Don’t Think!

New Zealand, 2009. 4:04 mins.

Team: Abi Holt, Nari Lee Kim, and Sophie Taylor


The film depicts a classified Ministry of Defence report, containing footage of an infotainment style, investigative show that is researching the subject of mind reading. The young and enthusiastic reporter, Susan Deloy, is reporting the invention of a Thought Identification System created by Dr. Mark Neilson. This technology gives the scientist the ability to project the subject’s thoughts onto a screen and also search for specific memory patterns to isolate and project particular memories. Susan Deloy is to be a test subject when the procedure goes awry.


As no one in the group had substantial experience in filming or editing it took a lot of trial and error to learn the processes involved. We had one test shoot for the News Anchor scenes without the actor so that we could work out the lighting and try to minimise the shadows and figure out what equipment we were lacking. We shot these scenes in the design lighting studio, which was useful as there were lighting frames and a filming space already set up. The other scenes were filmed in the design lab, which retrospectively was not entirely appropriate as the wall partitions were not sufficiently high or wide enough to provide a clean background or ‘wall.’ However there was a lot of useful props and equipment such as the whiteboard and computer equipment that we incorporated into our set. Also the consistent availability of the space was nice as we shot late at night and there were few people around to affect the sound. At times it was rather difficult to co-ordinate all the equipment we required along with the group and people involved and this made us understand the intense complexity that must be present in large-scale film production. We are very grateful to our actors for giving up their time as they are all very busy people. Both Brendon and Hariet did well with their eloquent speaking as news journalist and Sam was successful in his portrayal of a slightly odd and eccentric scientist.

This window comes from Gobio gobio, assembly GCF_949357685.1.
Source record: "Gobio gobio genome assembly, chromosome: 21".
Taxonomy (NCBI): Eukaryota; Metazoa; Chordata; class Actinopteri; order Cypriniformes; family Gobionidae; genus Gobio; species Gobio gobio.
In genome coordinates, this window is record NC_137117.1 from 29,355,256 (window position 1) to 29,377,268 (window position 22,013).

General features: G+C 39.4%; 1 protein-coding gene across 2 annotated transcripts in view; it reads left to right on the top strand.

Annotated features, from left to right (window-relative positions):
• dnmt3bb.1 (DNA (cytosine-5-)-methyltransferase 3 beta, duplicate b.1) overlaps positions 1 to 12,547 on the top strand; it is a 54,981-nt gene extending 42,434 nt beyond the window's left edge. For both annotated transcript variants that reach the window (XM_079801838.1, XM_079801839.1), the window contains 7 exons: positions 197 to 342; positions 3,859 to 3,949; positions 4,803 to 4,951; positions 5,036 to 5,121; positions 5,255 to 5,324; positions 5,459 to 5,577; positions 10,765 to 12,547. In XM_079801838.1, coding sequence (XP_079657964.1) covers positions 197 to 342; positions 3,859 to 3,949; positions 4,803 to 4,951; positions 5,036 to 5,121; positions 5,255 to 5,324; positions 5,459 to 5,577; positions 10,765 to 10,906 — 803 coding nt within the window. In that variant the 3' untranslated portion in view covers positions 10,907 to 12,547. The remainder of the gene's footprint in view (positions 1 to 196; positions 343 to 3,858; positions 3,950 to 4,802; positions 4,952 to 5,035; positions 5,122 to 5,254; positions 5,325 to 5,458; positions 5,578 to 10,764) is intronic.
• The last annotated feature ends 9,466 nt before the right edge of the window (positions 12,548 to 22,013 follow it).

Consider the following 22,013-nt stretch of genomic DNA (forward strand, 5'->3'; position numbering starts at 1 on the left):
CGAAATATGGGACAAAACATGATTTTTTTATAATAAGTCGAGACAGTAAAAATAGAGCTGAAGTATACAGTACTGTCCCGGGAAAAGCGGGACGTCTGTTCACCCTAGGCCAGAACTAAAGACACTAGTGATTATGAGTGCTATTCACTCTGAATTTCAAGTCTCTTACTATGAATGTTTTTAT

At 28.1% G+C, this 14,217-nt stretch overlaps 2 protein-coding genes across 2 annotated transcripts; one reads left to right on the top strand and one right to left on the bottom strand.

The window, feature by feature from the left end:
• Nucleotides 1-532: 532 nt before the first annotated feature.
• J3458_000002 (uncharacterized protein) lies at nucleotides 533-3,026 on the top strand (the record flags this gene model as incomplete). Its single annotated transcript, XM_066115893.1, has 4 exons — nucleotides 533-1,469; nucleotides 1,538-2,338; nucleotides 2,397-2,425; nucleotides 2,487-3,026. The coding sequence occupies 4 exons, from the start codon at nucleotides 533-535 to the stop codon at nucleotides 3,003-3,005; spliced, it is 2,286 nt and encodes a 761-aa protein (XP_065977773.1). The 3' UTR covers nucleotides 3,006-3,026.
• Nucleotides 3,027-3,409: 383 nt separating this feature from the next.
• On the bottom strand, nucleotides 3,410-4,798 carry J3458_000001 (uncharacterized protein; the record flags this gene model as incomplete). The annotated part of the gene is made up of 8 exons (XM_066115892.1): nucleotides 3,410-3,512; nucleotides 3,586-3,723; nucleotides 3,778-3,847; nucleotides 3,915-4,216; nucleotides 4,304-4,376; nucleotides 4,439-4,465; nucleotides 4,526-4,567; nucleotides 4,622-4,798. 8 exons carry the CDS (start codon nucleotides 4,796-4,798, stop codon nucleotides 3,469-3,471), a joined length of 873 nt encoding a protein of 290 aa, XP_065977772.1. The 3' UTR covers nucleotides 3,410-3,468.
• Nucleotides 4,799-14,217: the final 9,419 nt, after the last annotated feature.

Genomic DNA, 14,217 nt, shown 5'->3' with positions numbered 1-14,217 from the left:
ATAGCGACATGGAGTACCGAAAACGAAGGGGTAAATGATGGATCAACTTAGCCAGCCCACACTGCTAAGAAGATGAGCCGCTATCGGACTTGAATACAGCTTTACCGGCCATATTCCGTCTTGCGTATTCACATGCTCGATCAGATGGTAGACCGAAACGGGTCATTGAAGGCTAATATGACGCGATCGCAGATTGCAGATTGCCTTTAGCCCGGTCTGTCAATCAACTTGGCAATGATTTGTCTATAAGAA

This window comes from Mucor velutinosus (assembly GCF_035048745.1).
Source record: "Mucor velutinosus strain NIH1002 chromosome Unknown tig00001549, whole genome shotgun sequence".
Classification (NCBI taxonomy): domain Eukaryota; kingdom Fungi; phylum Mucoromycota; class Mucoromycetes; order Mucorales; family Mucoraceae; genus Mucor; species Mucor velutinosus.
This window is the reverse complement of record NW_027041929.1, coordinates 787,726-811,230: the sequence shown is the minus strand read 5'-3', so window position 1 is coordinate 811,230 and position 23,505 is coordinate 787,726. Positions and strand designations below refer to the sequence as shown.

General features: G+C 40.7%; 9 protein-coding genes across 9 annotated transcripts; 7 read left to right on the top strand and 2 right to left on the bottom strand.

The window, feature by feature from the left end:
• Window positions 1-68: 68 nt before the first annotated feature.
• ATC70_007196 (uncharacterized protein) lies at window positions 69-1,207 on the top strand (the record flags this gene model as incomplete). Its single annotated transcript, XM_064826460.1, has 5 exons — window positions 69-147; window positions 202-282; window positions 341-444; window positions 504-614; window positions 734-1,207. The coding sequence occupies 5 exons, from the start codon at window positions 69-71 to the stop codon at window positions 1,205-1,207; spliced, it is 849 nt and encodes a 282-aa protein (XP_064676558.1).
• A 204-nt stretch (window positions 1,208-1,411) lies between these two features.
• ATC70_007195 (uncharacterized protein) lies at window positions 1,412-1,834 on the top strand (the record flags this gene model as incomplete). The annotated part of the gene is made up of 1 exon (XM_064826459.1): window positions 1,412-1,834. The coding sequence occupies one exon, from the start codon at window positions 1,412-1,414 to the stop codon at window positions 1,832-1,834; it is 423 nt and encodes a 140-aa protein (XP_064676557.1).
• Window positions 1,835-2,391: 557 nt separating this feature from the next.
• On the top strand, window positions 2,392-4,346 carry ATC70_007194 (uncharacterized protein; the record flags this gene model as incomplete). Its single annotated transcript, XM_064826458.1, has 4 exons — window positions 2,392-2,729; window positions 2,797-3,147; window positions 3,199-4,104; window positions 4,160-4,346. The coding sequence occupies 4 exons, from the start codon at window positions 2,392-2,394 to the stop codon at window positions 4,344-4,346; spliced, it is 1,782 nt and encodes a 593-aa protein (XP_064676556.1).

After filming and importing our footage we identified the lesser quality in the lighting and framing of our film that could be greatly improved if we had the opportunity to film again. However this was not possible due to time and availability restraints. It would have been beneficial to shoot and review some of the footage on a computer at the time of filming so we could immediately correct these issues. However this learning curve has been beneficial in terms of experience for the future. Despite these issues we enjoyed the pale ghostlyness of the news anchor as the grim austerity hinted to the events to come and also found we had enough footage to work with after some adjustment to lighting and framing. Most of our interest lay in the information graphics and the credits and we had a lot of fun creating the ‘stock’ scientific images and overlaying them with dense scientific jargon that was pretty much nonsense. Also the introduction and credits were areas of importance that we tried to coordinate with and appropriate soundtrack.

Behind the scenes

The team had a lot of fun filming with lots of laughs on set especially in the takes of Brendon talking with a mouthful of food. Not so classy. We all found niches of interest within the process, such as the set up of equipment, the direction of people and overall look we wanted to achieve.





We found this to be a very valuable experience in what is achievable especially seeing the high standard of work produced by the other groups. This was a rewarding experience and a great opportunity to learn new skills within the design field.


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